Work of King’s Lynn nurses to be celebrated

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Lynn’s nursing superheroes who go the extra mile to make a huge difference to the lives of both patients and families will be recognised today.

The Queen Elizabeth Hospital is applauding its hardworking and compassionate nurses today with a host of activities.

Nurses Day is held today, the birthday of Florence Nightingale, to celebrate nurses.

As part of the celebrations, the Hospital is highlighting some of its unsung heroes.

Among them is Julie Theobald, who fulfilled her childhood dream in 2006 when she qualified to become a nurse after years of study alongside juggling a job and family.

Now she is an anticoagulation and thrombosis nurse specialist but still continues to do shifts chemotherapy rooms.

She said: “The most enjoyable thing about nursing is being able to make people better or supporting those we cannot cure.

“I like the scientific side of nursing but the reason I love my job is the patients.”

Julie started off as a mature student on an NVQ in Health and Social Care and worked in a psychiatric nursing home.

After eight years, she followed her dreams and applied to join a registered nursing course.

She trained at the QEH and qualified in 2006.

She said: “It was hard work balancing my family life with clinical placements and assignment writing but my husband Pete was fantastic.

“When I qualified, it was a dream come true.”

Julie began nursing in the palliative care department before moving into the chemotherapy room and finally a thirst for knowledge led her to haematology.

She said: “I find it really rewarding working with cancer patients as many of them are so inspirational.

“I am lucky as I work with a fantastic and supportive team in anticoagulation and the patient group is lovely.

“I would not change my career for anything.

“I have been able to achieve my dreams and learn more than I would have thought possible.”

A training course led to more than just a fulfilling career for Essex native John Wagner, who met Anne while working at the North Cambridgeshire Hospital.

Clinical educator for A&E John and Anne, a nursing auxiliary on West Newton, tied the knot in 1983 and went onto raise three children while still working demanding shifts.

John said; “One of the best things about being a nurse is seeing people get better after they have arrived acutely unwell and they have responded to your treatment.

“Once we were stopped in the street by the relative of a patient who said thank you.

“That was a real boost and makes you realise that you are doing a good job.”

Anne has worked nights for nearly 30 years after returning to work from a break to have her family. She said: “I enjoy working nights and it fitted in with bringing up our children.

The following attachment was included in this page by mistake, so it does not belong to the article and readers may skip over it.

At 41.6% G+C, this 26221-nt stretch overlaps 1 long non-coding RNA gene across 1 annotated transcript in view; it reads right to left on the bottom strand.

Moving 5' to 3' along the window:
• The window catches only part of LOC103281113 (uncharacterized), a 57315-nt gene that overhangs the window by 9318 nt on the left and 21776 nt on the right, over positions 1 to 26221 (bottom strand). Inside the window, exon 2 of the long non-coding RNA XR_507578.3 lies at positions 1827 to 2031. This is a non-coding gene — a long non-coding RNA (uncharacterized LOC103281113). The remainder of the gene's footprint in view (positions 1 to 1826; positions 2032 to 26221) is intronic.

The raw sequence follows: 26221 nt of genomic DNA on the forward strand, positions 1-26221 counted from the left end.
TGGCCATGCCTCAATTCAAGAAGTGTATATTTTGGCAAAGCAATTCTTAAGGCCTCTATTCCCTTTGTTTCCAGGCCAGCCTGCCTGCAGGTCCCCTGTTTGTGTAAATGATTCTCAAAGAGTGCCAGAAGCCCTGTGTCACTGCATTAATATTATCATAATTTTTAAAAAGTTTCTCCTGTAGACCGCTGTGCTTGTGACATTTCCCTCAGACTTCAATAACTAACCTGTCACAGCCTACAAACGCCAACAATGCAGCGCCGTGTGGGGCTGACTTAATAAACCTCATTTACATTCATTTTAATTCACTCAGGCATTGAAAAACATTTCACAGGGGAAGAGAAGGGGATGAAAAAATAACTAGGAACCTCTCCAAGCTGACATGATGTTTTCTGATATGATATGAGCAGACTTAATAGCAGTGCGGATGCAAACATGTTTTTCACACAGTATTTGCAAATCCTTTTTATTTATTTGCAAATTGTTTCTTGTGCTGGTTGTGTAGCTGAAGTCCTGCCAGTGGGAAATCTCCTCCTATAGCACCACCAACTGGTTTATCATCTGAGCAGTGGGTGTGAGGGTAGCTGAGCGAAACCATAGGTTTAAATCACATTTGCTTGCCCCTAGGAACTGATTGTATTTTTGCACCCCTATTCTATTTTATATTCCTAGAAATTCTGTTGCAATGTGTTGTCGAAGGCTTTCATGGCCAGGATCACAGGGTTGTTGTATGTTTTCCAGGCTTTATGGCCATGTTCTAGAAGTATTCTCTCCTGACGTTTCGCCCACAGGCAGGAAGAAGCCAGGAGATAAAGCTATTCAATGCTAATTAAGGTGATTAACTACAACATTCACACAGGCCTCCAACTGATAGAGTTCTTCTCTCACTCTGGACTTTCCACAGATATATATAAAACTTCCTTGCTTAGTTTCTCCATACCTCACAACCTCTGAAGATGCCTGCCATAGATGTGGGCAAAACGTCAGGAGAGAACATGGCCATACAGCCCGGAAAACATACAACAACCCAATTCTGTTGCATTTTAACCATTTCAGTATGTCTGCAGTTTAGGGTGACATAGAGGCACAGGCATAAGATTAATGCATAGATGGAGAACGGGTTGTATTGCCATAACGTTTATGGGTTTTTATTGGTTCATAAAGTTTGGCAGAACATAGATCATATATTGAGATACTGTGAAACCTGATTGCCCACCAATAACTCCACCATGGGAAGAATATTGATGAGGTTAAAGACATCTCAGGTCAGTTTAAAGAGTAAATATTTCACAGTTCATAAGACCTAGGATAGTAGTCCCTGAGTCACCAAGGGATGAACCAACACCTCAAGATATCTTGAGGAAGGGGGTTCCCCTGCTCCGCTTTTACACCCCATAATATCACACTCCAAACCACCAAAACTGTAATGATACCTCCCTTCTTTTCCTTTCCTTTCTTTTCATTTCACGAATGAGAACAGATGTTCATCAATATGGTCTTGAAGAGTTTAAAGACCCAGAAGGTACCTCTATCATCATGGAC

“I now look after my grandchildren. I enjoy working with the team on West Newton.”

John, who qualified as a Registered Nurse in 1990, worked in orthopaedics before moving into A&E.

Eighteen months ago, he became a clinical educator and added: “I have enjoyed working in A&E over the past 26 years in various roles and being a member of a great team of dedicated nurses.”

As a teenager, Liz Heighton dreamed of becoming an artist but fate intervened and she became a nurse.

Liz is now an advanced nurse practitioner in pain management.

She said: “I think I evolved into a nurse and it is very rare that I’m not glad to be coming to work.

“I love the people and the patients. I just love the job.”

Starting off as enrolled nurse at North Cambridgeshire Hospital, Liz worked hard to gain the necessary qualifications, while bringing up a family, to enrol and complete her registered nursing conversion course in 1989.

She transferred to the QEH at the same and ended up working in Theatres.

Liz said: “I loved the team work and the one-to-one nursing in Theatres along with the unpredictable nature of it.”

Liz grasped the opportunity to learn new skills and ended up managing recovery, which began her interest in pain.

She went onto complete a Masters’ Degree and helped to establish the acute pain service at the hospital.

Liz also now works in the chronic pain service.

She said: “From an acute pain point of view, you can make an instant impact to make someone feel better.

“I would recommend nursing as a career as there are opportunities to progress and be challenged plus there are so many branches you can go into.

But most importantly there is a lot of job satisfaction.”

Staff at the hospital have put together a host of activities to celebrate nurses day including a bake-off and coffee morning.

Director of nursing Emma Hardwick said: “The QEH is lucky to have such a dedicated nursing team so it is important that we take opportunities such as nurses day to say thank you for their efforts and hard work.

“Nursing is a very fulfilling career with opportunities to progress and develop while still continuing to make a difference to someone’s life.

“The hospital is currently recruiting registered nurses and we would encourage others to come and join Team QEH.”

If you are a registered nurse and would like more information on joining the hospital contact the human resources team on 01553 613789.